It had 13 deputy ministers. By the end of its term, in 1999, only one deputy president remained. The Ministry of Land Affairs and Ministry of Agriculture were combined, while the Ministry of General Affairs was abolished. Naidoo’s term also ended in 1996.

Under Mbeki’s first administration, from 1999 to 2004, there was one president and one deputy president. There were 28 ministers – a slight increase from the previous administration. His second administration, from 2004 until his resignation in 2008, comprised of 26 ministers and had only 10 deputy ministers. The following administration, under Kgalema Motlanthe, lasted for just over a year. It also had 28 ministers, but increased deputy ministers from 10 to 19.

The significant increase in the national executive occurred under President Jacob Zuma. In his first Cabinet, from 2009 to 2014, there was a total of 34 ministers. The said executive had 28 deputy ministers – an increase of 9 from the previous administration. In Zuma’s second administration, from 2014 until his resignation in 2018, there were 35 ministers. The number of deputy ministers increased by 11 to 39.

Ramaphosa, who came in with promises to reduce the Cabinet, started his term in 2018 with 33 ministers. His second executive, formed in 2019 and dissolved on the 19th of June 2024, comprised of 30 ministers. This was largely due to the amalgamation of various portfolios, reducing the number of portfolios from 36 to 28.

Despite a decrease in portfolios, the number of deputy ministers in the sixth administration increased to 34. In the recently announced GNU, there are 11 more deputy ministers. This aligns to the 11 portfolios that now have two deputy ministers.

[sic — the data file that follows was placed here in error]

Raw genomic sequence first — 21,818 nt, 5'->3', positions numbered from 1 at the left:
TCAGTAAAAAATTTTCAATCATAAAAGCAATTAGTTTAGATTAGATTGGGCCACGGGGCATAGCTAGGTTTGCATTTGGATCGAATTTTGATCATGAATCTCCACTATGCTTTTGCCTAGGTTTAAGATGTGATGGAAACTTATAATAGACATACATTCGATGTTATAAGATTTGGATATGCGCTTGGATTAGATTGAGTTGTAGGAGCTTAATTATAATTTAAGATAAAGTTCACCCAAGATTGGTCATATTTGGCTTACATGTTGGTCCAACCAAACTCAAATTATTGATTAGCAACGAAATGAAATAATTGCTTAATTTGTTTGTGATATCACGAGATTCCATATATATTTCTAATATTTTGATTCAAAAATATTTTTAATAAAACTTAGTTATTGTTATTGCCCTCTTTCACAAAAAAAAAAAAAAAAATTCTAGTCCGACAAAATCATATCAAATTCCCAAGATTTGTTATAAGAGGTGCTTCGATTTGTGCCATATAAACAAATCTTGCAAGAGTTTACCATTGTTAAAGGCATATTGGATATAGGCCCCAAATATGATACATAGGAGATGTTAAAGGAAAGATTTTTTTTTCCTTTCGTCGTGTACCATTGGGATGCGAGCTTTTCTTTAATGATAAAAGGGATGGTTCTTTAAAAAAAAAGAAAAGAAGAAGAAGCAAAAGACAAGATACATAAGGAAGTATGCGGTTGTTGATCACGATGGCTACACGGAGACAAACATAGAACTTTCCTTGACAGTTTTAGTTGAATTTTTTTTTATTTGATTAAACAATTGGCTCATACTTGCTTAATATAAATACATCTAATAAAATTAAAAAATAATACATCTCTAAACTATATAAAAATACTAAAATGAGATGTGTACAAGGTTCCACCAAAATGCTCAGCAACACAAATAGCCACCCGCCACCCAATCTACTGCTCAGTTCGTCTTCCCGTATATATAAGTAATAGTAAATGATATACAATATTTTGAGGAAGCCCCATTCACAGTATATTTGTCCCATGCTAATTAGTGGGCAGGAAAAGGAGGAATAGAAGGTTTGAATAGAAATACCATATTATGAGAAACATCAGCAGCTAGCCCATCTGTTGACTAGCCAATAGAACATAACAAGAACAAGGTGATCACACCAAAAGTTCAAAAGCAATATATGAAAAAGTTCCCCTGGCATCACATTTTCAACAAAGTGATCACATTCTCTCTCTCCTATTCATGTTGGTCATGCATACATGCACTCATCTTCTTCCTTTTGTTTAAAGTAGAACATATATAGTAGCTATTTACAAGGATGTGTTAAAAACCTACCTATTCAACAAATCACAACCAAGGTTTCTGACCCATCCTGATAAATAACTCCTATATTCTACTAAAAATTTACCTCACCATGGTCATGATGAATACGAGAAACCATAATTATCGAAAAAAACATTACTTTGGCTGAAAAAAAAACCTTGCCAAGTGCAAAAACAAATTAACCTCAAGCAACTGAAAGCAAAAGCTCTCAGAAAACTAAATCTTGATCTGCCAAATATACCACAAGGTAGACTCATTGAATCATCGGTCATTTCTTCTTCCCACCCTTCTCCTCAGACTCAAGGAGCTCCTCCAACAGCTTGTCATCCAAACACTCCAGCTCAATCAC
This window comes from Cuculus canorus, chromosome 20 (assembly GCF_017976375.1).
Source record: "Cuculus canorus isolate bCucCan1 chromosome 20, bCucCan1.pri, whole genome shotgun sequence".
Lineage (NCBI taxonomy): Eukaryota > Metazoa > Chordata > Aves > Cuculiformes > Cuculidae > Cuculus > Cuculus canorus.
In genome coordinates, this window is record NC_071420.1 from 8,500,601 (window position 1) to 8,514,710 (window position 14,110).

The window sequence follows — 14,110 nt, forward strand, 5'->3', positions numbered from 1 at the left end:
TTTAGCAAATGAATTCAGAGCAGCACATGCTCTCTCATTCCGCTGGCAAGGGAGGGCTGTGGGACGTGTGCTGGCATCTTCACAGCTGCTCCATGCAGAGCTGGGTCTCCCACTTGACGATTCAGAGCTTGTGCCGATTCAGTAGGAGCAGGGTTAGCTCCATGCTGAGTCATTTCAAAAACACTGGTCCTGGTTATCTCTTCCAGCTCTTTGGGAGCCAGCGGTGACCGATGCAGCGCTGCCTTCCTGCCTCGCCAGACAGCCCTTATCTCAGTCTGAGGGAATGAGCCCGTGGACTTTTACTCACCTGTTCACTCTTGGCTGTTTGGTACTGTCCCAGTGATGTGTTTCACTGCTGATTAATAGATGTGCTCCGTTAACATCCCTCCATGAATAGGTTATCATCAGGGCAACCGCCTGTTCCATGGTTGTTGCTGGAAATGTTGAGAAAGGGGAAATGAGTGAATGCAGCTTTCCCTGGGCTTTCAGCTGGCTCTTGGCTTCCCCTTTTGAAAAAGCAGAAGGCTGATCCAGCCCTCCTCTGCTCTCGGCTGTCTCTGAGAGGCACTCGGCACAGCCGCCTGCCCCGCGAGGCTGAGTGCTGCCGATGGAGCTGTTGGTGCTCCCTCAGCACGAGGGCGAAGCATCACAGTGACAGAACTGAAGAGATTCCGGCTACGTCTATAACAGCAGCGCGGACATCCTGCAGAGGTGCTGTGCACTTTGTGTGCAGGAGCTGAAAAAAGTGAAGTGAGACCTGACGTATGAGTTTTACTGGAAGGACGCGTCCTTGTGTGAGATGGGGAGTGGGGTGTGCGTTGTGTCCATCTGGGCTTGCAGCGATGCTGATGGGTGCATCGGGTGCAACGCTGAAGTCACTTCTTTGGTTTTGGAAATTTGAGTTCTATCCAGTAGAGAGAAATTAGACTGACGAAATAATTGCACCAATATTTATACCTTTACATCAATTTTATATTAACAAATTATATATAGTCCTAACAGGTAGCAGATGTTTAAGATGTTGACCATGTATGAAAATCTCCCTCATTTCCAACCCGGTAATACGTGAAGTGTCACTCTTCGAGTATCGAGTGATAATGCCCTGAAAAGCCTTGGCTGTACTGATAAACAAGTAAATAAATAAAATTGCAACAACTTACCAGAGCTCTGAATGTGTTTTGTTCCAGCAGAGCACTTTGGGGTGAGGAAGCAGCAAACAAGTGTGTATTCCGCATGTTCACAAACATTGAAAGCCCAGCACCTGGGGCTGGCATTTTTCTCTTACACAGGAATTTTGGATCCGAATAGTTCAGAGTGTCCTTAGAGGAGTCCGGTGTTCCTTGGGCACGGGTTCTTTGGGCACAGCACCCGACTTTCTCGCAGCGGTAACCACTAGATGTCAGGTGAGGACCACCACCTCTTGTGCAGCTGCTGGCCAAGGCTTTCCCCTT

These portfolios include Cooperative Governance and Traditional Affairs (COGTA), Defence and Military Veterans, Higher Education, Police, the Presidency, Water and Sanitation, and several others.

Several factors account for the growing executive in South Africa. The most obvious one is the rise of political clientelism, which became entrenched under Zuma and continues under Ramaphosa.

Political clientelism is effectively the rewarding of one’s political allies through Cabinet and deputy ministry portfolios. It is done to insulate political leaders from opposing factions, particularly within their own organisations.

Under Zuma, factionalism in the ANC became entrenched, setting parameters for the isolation of mainly Mbeki supporters and the rise of political clientelism. Under Ramaphosa, who initially had to insulate himself from the once strong radical economic transformation (RET) faction, the same political clientelism persisted.

The second factor that accounts for a growing executive is the growing size of the South African population. In 1994, the population stood at 43 million. As of 2024, the population has increased to just over 61 million. While this is a factor, it is not a significant one, particularly when assessed against bigger populations globally.

The third factor that accounts for the growing executive is an increasingly sophisticated society and economy that necessitates evolving skills and expertise in what many refer to as a post-productivist economy.

Some of the portfolios in the Cabinet are new and a response to changing times. But there is a legitimate question of whether appointing ministers and deputy ministers in such portfolios, as opposed to increasing the capacity and human capital of the administration, is the best approach.

The second part of this article will analyse cabinets from some key countries in both the Global North and the Global South. It will assess whether a growing executive is an important instrument for bringing about meaningful change or a dangerous impediment to transformation and development.

Malaika is a researcher and geographer at the Institute for Pan African Thought and Conversation. She is a PhD in Geography candidate at the University of Bayreuth in Germany.